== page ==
YARMOUTH — The Town Council this week is expected to receive a new timeline to implement a pay-to-throw trash disposal system.

At a workshop held Oct. 3, Town Manager Nat Tupper said the best-case scenario now is for the new program to go online sometime in fall 2020, assuming the town can commence construction on needed upgrades at the transfer station this coming spring.

Originally the plan was to go live on Jan. 1, 2020.

At the recent meeting, Councilor Meghan Casey questioned Tupper on whether moving to pay-to-throw, which would require residents to purchase specially marked trash bags, has to wait until planned changes at the transfer station are made.

Tupper said it would not be absolutely necessary to install new compactors at the transfer station prior to carrying out pay-to-throw, but it “is highly recommended. Otherwise it will be a big mess down there.” Tupper said in addition to the new compactors a new traffic pattern is also planned at the transfer station.

The whole goal with the upgrades and the switch to pay-to-throw, he said, “is to more quickly, safely and efficiently” allow residents to dispose of both their trash and recyclables.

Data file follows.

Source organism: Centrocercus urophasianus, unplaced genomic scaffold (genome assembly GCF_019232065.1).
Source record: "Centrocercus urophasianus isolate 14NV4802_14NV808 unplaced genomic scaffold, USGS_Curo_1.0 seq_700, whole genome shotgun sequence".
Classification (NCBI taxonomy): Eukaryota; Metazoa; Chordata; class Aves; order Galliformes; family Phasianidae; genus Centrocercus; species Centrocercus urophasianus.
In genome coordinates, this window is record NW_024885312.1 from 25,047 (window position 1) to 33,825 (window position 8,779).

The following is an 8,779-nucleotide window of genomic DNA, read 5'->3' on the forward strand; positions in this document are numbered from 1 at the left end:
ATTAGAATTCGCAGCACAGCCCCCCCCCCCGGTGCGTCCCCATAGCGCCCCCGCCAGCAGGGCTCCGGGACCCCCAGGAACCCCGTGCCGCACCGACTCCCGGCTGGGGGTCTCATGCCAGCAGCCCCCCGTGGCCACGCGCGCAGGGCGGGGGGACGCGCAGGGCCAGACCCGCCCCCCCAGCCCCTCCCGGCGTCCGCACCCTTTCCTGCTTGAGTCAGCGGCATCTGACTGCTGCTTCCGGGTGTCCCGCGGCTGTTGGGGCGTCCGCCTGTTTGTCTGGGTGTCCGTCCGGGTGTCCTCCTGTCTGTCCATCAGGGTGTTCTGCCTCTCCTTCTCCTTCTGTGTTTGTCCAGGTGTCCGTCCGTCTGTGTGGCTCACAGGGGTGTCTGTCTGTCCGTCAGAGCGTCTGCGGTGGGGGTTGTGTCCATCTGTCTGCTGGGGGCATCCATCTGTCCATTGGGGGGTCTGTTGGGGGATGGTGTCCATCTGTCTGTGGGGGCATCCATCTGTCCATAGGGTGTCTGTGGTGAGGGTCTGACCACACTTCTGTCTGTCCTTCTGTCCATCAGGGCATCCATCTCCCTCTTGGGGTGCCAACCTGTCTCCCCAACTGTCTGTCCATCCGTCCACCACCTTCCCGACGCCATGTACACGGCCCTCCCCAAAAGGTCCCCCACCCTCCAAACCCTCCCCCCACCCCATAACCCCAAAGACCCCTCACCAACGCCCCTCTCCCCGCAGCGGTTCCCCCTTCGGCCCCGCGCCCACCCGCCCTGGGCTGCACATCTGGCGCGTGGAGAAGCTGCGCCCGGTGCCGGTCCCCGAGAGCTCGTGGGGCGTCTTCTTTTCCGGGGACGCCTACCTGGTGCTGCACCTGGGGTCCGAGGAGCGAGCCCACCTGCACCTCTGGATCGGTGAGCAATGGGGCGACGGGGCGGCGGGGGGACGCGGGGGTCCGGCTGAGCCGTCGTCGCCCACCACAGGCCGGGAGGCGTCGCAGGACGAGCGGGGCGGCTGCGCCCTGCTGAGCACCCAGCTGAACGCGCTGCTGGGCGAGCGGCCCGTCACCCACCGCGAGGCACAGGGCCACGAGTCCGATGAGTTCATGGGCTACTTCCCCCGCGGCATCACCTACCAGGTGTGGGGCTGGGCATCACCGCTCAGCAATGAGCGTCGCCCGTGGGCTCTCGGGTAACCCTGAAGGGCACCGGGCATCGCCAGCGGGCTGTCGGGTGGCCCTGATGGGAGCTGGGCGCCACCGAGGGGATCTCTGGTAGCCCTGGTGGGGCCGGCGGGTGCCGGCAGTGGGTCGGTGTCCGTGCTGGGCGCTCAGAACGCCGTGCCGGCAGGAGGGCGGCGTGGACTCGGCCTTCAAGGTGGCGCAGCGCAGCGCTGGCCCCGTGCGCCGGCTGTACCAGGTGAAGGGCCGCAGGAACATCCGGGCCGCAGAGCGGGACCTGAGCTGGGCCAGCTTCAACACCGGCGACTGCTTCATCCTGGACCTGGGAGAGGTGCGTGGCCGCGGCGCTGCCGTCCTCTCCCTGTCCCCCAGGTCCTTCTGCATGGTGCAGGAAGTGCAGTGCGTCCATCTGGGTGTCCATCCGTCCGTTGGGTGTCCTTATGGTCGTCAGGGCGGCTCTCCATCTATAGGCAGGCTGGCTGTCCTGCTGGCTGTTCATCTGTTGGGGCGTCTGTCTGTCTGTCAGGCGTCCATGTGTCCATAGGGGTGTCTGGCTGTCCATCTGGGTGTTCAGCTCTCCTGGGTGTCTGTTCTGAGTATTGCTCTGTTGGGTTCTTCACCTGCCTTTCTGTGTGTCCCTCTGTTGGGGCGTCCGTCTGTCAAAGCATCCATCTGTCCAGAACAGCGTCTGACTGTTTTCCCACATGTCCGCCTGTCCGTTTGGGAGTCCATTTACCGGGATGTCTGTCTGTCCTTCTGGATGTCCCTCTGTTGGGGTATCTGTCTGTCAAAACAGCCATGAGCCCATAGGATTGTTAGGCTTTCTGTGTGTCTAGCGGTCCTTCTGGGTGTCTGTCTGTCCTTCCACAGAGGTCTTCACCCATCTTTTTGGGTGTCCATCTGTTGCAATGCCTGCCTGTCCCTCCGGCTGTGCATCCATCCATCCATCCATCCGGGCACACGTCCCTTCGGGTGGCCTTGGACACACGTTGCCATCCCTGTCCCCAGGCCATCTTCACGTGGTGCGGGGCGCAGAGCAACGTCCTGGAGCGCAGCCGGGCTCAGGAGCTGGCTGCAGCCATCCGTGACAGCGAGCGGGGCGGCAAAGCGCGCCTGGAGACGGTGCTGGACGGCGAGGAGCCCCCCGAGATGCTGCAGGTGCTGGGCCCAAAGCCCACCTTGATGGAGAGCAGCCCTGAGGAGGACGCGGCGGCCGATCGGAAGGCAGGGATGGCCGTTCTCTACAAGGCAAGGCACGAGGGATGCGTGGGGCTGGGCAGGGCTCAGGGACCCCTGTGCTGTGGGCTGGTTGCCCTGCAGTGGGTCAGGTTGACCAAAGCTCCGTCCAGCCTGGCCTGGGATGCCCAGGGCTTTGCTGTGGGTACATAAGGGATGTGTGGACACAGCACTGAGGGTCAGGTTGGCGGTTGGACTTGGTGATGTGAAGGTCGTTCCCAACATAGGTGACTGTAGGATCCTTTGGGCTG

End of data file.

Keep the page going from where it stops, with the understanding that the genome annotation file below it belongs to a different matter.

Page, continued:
Tupper said part of the reason for the delay in implementing pay-to-throw is because the town is just now receiving revised cost estimates for the transfer station project. He said the numbers came in higher than originally anticipated, partially due to design elements that were specifically requested by the council.

This past spring, the Recycling Committee said construction at the transfer station was expected to cost $770,609. The committee said upgrades are needed because the trash compactor is 30 years old, which is past its useful life, and new traffic patterns are needed to increase the safety of users and staff.

In making the case for pay-to-throw, the committee said the system is proven to increase recycling rates and lower trash disposal costs and it also rewards residents for recycling more. “The more you recycle, the less trash you generate, and the fewer trash bags you have to buy,” the committee said in a PowerPoint presentation available on the town’s website.

Tupper said at the Oct. 3 workshop that because changes to the proposed timeline for pay-to-throw will affect anticipated revenue from the sale of trash bags, the council will likely want to spend some time reviewing its options.

“We’re making a lot of assumptions and when you change the numbers and the dates” like this “it requires council review,” he said.

A vote on the matter is not expected at the council meeting, scheduled for 7 p.m. Thursday, Oct. 17, at the American Legion Log Cabin, 196 Main St.

 

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